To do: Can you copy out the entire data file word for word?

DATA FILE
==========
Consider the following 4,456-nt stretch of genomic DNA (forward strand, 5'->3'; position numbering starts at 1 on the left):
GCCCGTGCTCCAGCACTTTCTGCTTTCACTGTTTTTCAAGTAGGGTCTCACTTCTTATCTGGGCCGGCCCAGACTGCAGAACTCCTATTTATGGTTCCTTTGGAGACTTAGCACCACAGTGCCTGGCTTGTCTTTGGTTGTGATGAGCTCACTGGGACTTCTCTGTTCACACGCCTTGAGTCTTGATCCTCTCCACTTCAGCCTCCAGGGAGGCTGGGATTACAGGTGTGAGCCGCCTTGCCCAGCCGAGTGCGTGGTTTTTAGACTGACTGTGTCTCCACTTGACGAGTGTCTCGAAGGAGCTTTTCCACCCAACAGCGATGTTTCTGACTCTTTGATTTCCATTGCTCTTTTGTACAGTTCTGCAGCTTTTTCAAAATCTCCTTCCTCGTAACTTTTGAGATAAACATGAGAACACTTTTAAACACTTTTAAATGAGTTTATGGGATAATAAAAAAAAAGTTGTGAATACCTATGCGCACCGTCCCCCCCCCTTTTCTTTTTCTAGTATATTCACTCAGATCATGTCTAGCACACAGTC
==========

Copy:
Consider the following 4,456-nt stretch of genomic DNA (forward strand, 5'->3'; position numbering starts at 1 on the left):
GCCCGTGCTCCAGCACTTTCTGCTTTCACTGTTTTTCAAGTAGGGTCTCACTTCTTATCTGGGCCGGCCCAGACTGCAGAACTCCTATTTATGGTTCCTTTGGAGACTTAGCACCACAGTGCCTGGCTTGTCTTTGGTTGTGATGAGCTCACTGGGACTTCTCTGTTCACACGCCTTGAGTCTTGATCCTCTCCACTTCAGCCTCCAGGGAGGCTGGGATTACAGGTGTGAGCCGCCTTGCCCAGCCGAGTGCGTGGTTTTTAGACTGACTGTGTCTCCACTTGACGAGTGTCTCGAAGGAGCTTTTCCACCCAACAGCGATGTTTCTGACTCTTTGATTTCCATTGCTCTTTTGTACAGTTCTGCAGCTTTTTCAAAATCTCCTTCCTCGTAACTTTTGAGATAAACATGAGAACACTTTTAAACACTTTTAAATGAGTTTATGGGATAATAAAAAAAAAGTTGTGAATACCTATGCGCACCGTCCCCCCCCCTTTTCTTTTTCTAGTATATTCACTCAGATCATGTCTAGCACACAGTC